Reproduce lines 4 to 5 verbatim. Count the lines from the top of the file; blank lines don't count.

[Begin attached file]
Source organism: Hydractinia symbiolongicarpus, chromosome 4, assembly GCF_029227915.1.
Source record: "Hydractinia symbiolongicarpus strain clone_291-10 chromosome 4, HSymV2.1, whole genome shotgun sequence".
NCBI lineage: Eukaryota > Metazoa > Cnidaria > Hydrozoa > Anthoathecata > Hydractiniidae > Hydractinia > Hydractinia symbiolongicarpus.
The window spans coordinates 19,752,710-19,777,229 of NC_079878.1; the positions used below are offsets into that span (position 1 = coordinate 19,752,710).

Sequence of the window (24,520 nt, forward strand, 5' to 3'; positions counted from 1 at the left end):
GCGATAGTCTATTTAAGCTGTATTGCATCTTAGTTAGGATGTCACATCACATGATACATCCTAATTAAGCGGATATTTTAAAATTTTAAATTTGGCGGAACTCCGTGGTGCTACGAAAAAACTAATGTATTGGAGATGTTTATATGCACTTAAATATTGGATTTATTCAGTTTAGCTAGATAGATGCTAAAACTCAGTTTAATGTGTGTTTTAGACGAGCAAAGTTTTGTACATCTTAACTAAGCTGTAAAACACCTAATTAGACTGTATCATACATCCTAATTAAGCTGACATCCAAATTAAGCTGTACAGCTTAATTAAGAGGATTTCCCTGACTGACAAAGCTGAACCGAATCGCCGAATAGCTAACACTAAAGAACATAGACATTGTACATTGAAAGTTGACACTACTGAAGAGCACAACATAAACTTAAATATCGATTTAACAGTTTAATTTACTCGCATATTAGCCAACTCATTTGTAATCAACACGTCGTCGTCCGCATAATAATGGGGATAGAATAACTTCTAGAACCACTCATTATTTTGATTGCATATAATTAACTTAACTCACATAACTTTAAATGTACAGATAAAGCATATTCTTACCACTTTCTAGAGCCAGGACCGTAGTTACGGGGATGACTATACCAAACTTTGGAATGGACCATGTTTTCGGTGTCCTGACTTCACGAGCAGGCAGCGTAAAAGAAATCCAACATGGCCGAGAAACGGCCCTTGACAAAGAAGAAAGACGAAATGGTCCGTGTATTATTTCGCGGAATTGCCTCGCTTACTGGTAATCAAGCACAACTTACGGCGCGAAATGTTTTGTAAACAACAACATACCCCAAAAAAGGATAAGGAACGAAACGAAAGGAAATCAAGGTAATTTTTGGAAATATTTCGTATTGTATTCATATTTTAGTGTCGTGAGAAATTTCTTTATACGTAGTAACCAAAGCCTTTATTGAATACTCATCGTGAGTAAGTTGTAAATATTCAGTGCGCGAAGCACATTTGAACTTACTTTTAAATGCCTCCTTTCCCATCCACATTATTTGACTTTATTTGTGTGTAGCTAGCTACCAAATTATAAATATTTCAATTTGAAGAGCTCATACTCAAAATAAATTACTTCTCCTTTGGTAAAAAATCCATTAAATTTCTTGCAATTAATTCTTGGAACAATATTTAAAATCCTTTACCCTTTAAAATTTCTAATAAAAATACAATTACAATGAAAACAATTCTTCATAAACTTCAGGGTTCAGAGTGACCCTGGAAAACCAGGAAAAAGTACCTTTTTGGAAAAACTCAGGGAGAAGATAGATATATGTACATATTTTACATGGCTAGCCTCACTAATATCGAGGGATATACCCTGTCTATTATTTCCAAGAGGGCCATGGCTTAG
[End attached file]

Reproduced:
The window spans coordinates 19,752,710-19,777,229 of NC_079878.1; the positions used below are offsets into that span (position 1 = coordinate 19,752,710).

Sequence of the window (24,520 nt, forward strand, 5' to 3'; positions counted from 1 at the left end):